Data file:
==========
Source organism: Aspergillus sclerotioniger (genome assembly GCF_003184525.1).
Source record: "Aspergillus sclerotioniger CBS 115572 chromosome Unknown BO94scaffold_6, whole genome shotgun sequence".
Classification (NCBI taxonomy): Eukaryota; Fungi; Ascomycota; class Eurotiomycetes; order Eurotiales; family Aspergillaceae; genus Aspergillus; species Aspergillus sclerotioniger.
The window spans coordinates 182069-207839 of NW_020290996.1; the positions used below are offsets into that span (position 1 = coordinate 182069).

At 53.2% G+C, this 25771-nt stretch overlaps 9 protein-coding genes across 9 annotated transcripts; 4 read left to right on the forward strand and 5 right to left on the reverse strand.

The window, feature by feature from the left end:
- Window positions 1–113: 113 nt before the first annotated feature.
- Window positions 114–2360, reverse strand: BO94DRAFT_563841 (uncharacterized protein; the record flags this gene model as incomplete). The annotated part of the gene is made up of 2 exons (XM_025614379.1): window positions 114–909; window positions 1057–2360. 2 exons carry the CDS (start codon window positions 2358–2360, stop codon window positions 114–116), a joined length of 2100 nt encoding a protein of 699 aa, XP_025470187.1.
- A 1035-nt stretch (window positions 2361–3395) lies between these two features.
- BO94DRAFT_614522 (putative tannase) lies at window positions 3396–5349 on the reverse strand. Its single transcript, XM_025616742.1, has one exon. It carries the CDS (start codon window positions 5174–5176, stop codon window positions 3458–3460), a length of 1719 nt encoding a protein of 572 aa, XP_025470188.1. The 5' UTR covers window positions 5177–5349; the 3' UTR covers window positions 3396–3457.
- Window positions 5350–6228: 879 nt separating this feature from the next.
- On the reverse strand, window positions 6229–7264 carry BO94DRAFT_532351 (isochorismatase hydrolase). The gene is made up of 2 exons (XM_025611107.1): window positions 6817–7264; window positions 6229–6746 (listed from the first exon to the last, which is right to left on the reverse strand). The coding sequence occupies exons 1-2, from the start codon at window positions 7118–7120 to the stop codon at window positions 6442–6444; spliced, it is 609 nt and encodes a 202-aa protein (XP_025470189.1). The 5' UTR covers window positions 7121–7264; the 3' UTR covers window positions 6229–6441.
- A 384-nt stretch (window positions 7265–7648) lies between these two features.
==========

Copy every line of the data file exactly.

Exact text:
Source organism: Aspergillus sclerotioniger (genome assembly GCF_003184525.1).
Source record: "Aspergillus sclerotioniger CBS 115572 chromosome Unknown BO94scaffold_6, whole genome shotgun sequence".
Classification (NCBI taxonomy): Eukaryota; Fungi; Ascomycota; class Eurotiomycetes; order Eurotiales; family Aspergillaceae; genus Aspergillus; species Aspergillus sclerotioniger.
The window spans coordinates 182069-207839 of NW_020290996.1; the positions used below are offsets into that span (position 1 = coordinate 182069).

At 53.2% G+C, this 25771-nt stretch overlaps 9 protein-coding genes across 9 annotated transcripts; 4 read left to right on the forward strand and 5 right to left on the reverse strand.

The window, feature by feature from the left end:
- Window positions 1–113: 113 nt before the first annotated feature.
- Window positions 114–2360, reverse strand: BO94DRAFT_563841 (uncharacterized protein; the record flags this gene model as incomplete). The annotated part of the gene is made up of 2 exons (XM_025614379.1): window positions 114–909; window positions 1057–2360. 2 exons carry the CDS (start codon window positions 2358–2360, stop codon window positions 114–116), a joined length of 2100 nt encoding a protein of 699 aa, XP_025470187.1.
- A 1035-nt stretch (window positions 2361–3395) lies between these two features.
- BO94DRAFT_614522 (putative tannase) lies at window positions 3396–5349 on the reverse strand. Its single transcript, XM_025616742.1, has one exon. It carries the CDS (start codon window positions 5174–5176, stop codon window positions 3458–3460), a length of 1719 nt encoding a protein of 572 aa, XP_025470188.1. The 5' UTR covers window positions 5177–5349; the 3' UTR covers window positions 3396–3457.
- Window positions 5350–6228: 879 nt separating this feature from the next.
- On the reverse strand, window positions 6229–7264 carry BO94DRAFT_532351 (isochorismatase hydrolase). The gene is made up of 2 exons (XM_025611107.1): window positions 6817–7264; window positions 6229–6746 (listed from the first exon to the last, which is right to left on the reverse strand). The coding sequence occupies exons 1-2, from the start codon at window positions 7118–7120 to the stop codon at window positions 6442–6444; spliced, it is 609 nt and encodes a 202-aa protein (XP_025470189.1). The 5' UTR covers window positions 7121–7264; the 3' UTR covers window positions 6229–6441.
- A 384-nt stretch (window positions 7265–7648) lies between these two features.